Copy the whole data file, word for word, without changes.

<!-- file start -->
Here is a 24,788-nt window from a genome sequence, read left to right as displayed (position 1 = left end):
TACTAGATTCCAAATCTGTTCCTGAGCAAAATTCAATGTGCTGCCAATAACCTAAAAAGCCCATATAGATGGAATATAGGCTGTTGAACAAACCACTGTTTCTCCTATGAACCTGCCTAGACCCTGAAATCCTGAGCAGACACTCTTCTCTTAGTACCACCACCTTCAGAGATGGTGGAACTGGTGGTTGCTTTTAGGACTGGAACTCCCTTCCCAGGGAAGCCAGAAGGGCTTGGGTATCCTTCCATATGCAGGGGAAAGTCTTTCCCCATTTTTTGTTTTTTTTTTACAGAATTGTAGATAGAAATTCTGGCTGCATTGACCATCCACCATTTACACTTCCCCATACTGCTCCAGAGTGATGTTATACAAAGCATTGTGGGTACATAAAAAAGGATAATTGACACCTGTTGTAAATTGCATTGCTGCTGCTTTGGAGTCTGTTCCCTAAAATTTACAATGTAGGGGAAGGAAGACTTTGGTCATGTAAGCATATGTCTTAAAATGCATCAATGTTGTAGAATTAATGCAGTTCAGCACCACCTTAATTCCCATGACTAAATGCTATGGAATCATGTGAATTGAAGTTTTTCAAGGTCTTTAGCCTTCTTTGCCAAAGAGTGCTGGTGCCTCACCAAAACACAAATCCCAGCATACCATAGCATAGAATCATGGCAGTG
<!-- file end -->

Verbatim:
Here is a 24,788-nt window from a genome sequence, read left to right as displayed (position 1 = left end):
TACTAGATTCCAAATCTGTTCCTGAGCAAAATTCAATGTGCTGCCAATAACCTAAAAAGCCCATATAGATGGAATATAGGCTGTTGAACAAACCACTGTTTCTCCTATGAACCTGCCTAGACCCTGAAATCCTGAGCAGACACTCTTCTCTTAGTACCACCACCTTCAGAGATGGTGGAACTGGTGGTTGCTTTTAGGACTGGAACTCCCTTCCCAGGGAAGCCAGAAGGGCTTGGGTATCCTTCCATATGCAGGGGAAAGTCTTTCCCCATTTTTTGTTTTTTTTTTACAGAATTGTAGATAGAAATTCTGGCTGCATTGACCATCCACCATTTACACTTCCCCATACTGCTCCAGAGTGATGTTATACAAAGCATTGTGGGTACATAAAAAAGGATAATTGACACCTGTTGTAAATTGCATTGCTGCTGCTTTGGAGTCTGTTCCCTAAAATTTACAATGTAGGGGAAGGAAGACTTTGGTCATGTAAGCATATGTCTTAAAATGCATCAATGTTGTAGAATTAATGCAGTTCAGCACCACCTTAATTCCCATGACTAAATGCTATGGAATCATGTGAATTGAAGTTTTTCAAGGTCTTTAGCCTTCTTTGCCAAAGAGTGCTGGTGCCTCACCAAAACACAAATCCCAGCATACCATAGCATAGAATCATGGCAGTG